Jay Bilas, like so many others, is struggling to see any reason for outrage in the Angel Reese–Caitlin Clark trash talking discourse. He sees no problems at all with a little smack talk in a basketball game.
Speaking on the “Rich Eisen Show,” Bilas was annoyed that the back and forth about Reese and Clark’s behavior — which wasn’t problematic to him — drowned out conversations about an excellent Final Four on the women’s side. There are better things to talk about than drummed-up controversy, in his eyes.
“And to watch Caitlin Clark and Angel Reese — that whole made-up controversy, like why can’t women be that competitive where they trash talk like the guys do? And I thought it pointed out some things that we do in society that we should be more mindful of. And I was happy that there was that sort of discussion,” Bilas said.
As a whole, Bilas was laudatory of how the women’s game has grown and, in a lot of ways, become a better brand of basketball to enjoy as a consumer. More movement and less physicality lends to the sport being a little more up tempo than the men’s game.
“I covered women’s basketball years ago, back in 2000. I sat at the desk with Robin Roberts and Vera Jones. It was a blast. And the way the game has grown since then is so gratifying, so fun to watch. It’s such a clean, good game. Some of it get’s overly physical, like the men,” Bilas said.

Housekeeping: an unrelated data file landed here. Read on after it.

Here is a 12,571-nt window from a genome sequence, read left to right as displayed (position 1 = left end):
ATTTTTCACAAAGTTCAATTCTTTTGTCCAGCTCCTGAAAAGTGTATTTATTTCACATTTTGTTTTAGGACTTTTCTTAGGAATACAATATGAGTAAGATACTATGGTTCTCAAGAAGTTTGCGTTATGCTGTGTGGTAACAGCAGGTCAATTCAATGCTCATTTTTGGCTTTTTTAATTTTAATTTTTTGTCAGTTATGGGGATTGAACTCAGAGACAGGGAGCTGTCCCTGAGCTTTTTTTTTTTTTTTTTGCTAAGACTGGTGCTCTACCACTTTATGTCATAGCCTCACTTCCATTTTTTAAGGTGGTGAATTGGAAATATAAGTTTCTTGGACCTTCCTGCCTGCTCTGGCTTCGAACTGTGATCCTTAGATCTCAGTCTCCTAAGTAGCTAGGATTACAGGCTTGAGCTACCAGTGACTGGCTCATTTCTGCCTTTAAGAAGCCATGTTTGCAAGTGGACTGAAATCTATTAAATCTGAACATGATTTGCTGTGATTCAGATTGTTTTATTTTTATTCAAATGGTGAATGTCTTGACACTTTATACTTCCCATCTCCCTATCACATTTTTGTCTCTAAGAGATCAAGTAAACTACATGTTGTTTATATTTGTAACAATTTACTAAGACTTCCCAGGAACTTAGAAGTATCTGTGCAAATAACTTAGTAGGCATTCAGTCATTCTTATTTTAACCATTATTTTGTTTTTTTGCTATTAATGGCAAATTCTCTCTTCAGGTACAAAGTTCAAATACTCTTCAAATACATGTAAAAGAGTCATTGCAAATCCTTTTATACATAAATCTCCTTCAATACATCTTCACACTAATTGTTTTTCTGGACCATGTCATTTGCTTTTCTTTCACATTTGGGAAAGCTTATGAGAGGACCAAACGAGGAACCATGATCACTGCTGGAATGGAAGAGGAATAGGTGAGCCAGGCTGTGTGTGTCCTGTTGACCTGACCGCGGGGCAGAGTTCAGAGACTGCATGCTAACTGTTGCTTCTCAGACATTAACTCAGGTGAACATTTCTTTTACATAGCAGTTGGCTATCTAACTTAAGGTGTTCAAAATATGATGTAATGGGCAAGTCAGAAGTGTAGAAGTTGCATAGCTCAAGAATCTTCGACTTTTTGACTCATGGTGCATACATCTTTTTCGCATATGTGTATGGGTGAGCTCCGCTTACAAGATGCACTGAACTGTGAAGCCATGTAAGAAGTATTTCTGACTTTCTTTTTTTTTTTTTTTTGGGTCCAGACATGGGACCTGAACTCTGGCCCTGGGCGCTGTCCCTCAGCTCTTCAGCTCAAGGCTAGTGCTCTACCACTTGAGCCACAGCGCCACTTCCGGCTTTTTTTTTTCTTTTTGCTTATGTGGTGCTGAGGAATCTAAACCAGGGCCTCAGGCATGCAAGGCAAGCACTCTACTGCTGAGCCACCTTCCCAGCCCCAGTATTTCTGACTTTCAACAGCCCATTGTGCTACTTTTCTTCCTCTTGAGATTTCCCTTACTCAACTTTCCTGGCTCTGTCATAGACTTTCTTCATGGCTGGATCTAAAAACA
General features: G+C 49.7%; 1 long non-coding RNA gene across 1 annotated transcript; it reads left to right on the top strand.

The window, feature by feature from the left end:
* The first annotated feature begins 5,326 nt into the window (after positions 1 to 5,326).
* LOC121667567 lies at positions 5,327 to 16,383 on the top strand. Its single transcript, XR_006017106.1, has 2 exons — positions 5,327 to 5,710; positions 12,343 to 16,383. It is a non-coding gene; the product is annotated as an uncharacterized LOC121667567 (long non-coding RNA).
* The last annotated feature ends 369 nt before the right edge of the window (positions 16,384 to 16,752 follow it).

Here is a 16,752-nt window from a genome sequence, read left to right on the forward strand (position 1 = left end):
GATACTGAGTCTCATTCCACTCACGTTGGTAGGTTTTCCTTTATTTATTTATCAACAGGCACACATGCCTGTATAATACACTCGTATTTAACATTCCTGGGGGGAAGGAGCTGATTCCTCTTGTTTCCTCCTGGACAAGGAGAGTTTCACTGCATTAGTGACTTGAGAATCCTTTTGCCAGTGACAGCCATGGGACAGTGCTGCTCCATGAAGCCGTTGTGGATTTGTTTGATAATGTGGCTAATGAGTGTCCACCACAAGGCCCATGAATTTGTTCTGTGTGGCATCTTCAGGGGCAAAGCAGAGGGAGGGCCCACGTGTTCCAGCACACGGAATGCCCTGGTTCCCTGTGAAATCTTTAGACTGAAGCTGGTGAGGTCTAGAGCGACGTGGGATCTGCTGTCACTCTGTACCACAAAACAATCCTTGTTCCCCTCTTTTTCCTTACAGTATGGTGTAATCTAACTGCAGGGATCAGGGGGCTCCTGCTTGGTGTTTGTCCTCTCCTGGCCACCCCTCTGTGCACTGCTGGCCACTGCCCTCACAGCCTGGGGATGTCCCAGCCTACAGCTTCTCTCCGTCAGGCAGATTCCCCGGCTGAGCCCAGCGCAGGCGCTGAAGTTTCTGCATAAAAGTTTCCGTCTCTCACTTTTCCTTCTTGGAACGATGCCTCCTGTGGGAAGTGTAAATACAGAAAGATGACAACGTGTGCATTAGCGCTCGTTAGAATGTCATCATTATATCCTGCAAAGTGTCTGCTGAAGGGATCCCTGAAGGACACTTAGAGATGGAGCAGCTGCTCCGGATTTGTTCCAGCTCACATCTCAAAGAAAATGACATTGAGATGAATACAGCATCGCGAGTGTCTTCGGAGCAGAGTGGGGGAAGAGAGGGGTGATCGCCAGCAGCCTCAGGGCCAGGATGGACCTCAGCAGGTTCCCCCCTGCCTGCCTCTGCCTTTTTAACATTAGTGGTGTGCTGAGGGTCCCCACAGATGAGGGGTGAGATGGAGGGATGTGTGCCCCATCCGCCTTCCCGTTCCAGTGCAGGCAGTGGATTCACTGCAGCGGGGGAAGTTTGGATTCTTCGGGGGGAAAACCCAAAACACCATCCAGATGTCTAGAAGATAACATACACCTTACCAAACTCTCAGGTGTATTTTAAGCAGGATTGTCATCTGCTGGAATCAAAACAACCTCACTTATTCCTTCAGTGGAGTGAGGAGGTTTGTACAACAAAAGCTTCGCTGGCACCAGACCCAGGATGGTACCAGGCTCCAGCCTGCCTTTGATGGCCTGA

Bilas also highlighted the speech that Dawn Staley made when South Carolina lost in the Final Four, calling out descriptions of her team that were subtlety or overtly racist — though she didn’t offer much concrete evidence. He agreed with the general point from Staley, that being mindful of what words one is choosing is important.
And that applies to Reese and Clark, too.
“Like we should be mindful of what we say and how we couch things when we’re making descriptions of players and teams. And I thought that was all positive,” Bilas said.
Reese, for her part, is not letting backlash drag down her championship celebrations. But she still pointed out in an interview that it was inexcusable to hold her to a different standard than the one Clark was held to days prior.
“It’s honestly, there’s no excuse. I don’t think that there’s an excuse for that. But the thing is I’ve had a narrative all year where they told me I was too hood, I was too ghetto. She plays dirty, she plays too hard. But every time — anything I do, it goes viral. Every single time, positive or negative. When she did it, everybody was so happy. When I did it, it was an issue, just because of what I look like. And people are saying ‘She still had 30.’ They lost. They lost and we won and we celebrate how we want to celebrate,” Reese said.
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